Why Do Different Advisors Have Such a Wide Variance in Average Handling Time?


Measuring Average Handling Time (AHT) is still important for many contact centres, but times vary greatly between advisors.

So, why is this?

Here are ten reasons to explain the gap in call durations between certain advisors, along with some advice on how minimise this variance without compromising quality of service.

1. Rapport-Building Ability

One of the most common reasons behind the difference in handling times between advisors is the varying levels of communication skills on the contact centre floor.

As Paul Wood, Principal Solutions Consultant at Genesys, says: “Some advisors spend more time building rapport than others. The downside of this is that AHT goes up; the trade-off is that Sales, First Contact Resolution (FCR) and Net Promoter Score (NPS) are all likely to go up.”

This positive impact on the customer experience is why most contact centres no longer target advisors on AHT.

For our advice on this topic, here are: 27 Effective Ways to Build Customer Rapport

2. Variations in Systems Knowledge/Confidence

In any organisation, some members of staff will be more tech-savvy than others, meaning that it will take different advisors varying lengths of time to go through certain processes.

As Paul Wood says, “If an advisor isn’t sure where to go or what to do next the small ums and ers can soon add up.

“Some advisors are able to multi-task better than others; navigating one system and updating notes in another, all while keeping the customer informed is a skill that is hard to teach.”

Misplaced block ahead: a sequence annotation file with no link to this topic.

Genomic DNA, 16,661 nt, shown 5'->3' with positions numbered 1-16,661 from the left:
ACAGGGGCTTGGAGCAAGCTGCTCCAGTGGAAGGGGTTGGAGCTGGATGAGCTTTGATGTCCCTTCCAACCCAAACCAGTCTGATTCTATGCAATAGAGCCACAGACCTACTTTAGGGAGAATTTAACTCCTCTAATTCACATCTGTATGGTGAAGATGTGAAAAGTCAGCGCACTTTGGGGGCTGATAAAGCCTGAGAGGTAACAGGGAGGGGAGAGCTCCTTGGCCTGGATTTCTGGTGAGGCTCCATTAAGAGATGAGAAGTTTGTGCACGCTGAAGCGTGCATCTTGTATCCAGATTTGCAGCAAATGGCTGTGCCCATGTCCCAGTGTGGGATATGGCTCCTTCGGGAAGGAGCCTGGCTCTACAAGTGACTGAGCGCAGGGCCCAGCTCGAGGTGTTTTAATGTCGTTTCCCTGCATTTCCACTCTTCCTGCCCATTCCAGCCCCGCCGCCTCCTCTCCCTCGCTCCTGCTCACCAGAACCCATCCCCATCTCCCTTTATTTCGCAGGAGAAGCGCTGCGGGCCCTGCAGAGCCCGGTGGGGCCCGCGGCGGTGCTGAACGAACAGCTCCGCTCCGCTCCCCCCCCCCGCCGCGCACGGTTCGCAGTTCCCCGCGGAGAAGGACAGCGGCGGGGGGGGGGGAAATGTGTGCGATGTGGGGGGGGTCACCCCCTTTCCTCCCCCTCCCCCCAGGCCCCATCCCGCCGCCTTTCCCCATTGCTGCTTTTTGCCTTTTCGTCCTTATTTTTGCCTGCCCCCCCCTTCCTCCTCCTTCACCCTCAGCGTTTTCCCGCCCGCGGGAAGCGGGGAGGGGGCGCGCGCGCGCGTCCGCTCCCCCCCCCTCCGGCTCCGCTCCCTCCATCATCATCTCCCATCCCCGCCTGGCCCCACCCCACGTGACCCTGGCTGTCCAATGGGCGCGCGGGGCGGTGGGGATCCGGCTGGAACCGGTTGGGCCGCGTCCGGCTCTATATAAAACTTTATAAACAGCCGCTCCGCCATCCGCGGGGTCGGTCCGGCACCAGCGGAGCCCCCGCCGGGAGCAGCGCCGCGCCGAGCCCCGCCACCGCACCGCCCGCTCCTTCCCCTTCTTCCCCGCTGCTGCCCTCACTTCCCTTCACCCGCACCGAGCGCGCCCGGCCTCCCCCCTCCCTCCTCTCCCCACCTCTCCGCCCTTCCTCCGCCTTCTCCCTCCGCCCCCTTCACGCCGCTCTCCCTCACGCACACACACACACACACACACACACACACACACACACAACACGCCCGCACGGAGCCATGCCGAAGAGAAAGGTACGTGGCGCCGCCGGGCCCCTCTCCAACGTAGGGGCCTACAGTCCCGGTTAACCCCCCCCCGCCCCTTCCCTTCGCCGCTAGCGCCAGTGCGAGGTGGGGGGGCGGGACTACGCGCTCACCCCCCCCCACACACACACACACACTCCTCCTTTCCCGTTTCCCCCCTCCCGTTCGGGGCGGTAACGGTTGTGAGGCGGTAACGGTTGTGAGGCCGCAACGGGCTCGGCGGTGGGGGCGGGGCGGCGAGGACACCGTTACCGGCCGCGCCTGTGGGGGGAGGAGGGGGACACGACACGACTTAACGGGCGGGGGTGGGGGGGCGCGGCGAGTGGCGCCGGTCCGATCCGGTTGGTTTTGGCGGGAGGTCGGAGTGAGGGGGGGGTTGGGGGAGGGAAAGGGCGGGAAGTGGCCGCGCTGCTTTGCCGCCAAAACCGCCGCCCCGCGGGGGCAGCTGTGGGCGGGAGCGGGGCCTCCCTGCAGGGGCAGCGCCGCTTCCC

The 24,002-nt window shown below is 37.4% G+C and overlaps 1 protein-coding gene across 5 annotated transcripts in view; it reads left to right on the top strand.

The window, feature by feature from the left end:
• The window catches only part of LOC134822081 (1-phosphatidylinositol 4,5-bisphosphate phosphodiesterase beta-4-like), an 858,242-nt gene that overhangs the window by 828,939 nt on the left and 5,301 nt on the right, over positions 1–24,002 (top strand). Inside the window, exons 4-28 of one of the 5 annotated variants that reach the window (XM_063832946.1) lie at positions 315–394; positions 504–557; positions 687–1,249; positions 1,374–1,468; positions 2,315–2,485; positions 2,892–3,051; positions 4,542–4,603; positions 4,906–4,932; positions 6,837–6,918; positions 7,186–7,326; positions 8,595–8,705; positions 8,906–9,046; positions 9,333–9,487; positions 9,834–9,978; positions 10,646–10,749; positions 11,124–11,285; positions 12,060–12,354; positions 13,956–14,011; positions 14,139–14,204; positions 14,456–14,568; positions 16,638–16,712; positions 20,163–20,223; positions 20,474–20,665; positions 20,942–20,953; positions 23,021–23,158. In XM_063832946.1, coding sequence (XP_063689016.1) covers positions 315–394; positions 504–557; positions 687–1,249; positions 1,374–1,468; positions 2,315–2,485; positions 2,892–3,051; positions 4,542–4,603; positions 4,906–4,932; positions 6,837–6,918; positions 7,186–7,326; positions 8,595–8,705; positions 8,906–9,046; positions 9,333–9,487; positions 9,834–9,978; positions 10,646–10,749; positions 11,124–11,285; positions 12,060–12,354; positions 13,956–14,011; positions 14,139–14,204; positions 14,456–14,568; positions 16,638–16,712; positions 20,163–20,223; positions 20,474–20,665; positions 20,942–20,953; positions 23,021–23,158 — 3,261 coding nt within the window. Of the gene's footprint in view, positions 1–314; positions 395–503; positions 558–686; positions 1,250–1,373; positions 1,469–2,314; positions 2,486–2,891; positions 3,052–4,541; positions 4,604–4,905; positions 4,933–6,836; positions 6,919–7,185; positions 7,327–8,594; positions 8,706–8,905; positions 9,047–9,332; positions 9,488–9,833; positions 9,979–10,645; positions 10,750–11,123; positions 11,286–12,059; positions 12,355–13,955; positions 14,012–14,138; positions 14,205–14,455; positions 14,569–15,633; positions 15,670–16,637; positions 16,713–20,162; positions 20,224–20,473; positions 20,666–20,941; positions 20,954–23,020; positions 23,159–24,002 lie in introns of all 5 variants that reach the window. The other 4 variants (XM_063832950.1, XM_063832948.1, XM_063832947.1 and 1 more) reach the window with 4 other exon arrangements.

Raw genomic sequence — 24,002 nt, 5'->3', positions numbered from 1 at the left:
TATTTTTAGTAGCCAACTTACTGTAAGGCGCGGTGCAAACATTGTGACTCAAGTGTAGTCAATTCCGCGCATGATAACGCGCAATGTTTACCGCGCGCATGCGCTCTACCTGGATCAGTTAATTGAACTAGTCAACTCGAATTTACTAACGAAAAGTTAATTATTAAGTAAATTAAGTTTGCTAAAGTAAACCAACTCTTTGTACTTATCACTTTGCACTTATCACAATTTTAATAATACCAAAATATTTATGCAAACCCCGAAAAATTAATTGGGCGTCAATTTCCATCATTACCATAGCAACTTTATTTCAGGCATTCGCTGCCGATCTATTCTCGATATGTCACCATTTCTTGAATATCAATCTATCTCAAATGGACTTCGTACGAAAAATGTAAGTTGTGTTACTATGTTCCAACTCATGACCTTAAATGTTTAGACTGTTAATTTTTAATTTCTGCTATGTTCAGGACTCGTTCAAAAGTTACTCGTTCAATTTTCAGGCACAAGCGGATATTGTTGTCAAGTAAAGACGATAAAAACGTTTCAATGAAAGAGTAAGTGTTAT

3. Some Take Ownership of a Contact, Others Don’t

In Paul Wood’s experience, “Some advisors will strive to own a problem and get the best resolution for the customer and go the extra mile or added AHT to help.”

This is because, in most contact centres, there will be advisors who do the bare minimum of what is acceptable to bring the interactions to a speedy conclusion. Others will take ownership of the customer’s query and “go the extra mile” to provide a first-class service.

While, as Paul Wood says, “this can be good for FCR and NPS, AHT will no doubt take a hit.”

For similar content, follow the link to our article: Going the Extra Mile for Customer Service

4. Overdoing ACW and Other Tricks

Naoufal El Khoumrhi, a senior operations manager, has noticed that one reason for big variations in advisor handling time is because of the impact of after-call work (ACW).

In fact, Naoufal El Khoumrhi said that some advisors play tricks to extend their handle time during ACW and that his contact centre has had to ask “the traffic manager to make sure that the advisors are not exaggerating when using that AUX.”